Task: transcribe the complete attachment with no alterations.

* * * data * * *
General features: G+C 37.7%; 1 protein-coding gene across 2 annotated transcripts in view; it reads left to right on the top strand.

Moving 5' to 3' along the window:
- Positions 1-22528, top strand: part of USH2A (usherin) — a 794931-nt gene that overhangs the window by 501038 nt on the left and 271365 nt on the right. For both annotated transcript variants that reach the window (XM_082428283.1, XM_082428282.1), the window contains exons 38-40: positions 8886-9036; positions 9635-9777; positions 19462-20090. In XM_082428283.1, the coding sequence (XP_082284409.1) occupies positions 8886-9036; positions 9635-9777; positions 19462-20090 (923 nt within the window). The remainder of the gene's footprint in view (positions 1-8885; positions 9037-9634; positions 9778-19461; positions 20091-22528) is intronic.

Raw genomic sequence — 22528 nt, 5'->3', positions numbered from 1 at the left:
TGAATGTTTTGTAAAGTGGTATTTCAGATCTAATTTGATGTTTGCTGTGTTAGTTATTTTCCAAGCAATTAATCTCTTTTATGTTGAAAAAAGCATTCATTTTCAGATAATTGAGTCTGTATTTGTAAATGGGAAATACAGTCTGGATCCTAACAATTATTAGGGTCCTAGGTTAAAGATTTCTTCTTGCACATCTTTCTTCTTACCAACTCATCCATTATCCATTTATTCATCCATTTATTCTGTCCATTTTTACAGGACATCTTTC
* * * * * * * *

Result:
General features: G+C 37.7%; 1 protein-coding gene across 2 annotated transcripts in view; it reads left to right on the top strand.

Moving 5' to 3' along the window:
- Positions 1-22528, top strand: part of USH2A (usherin) — a 794931-nt gene that overhangs the window by 501038 nt on the left and 271365 nt on the right. For both annotated transcript variants that reach the window (XM_082428283.1, XM_082428282.1), the window contains exons 38-40: positions 8886-9036; positions 9635-9777; positions 19462-20090. In XM_082428283.1, the coding sequence (XP_082284409.1) occupies positions 8886-9036; positions 9635-9777; positions 19462-20090 (923 nt within the window). The remainder of the gene's footprint in view (positions 1-8885; positions 9037-9634; positions 9778-19461; positions 20091-22528) is intronic.

Raw genomic sequence — 22528 nt, 5'->3', positions numbered from 1 at the left:
TGAATGTTTTGTAAAGTGGTATTTCAGATCTAATTTGATGTTTGCTGTGTTAGTTATTTTCCAAGCAATTAATCTCTTTTATGTTGAAAAAAGCATTCATTTTCAGATAATTGAGTCTGTATTTGTAAATGGGAAATACAGTCTGGATCCTAACAATTATTAGGGTCCTAGGTTAAAGATTTCTTCTTGCACATCTTTCTTCTTACCAACTCATCCATTATCCATTTATTCATCCATTTATTCTGTCCATTTTTACAGGACATCTTTC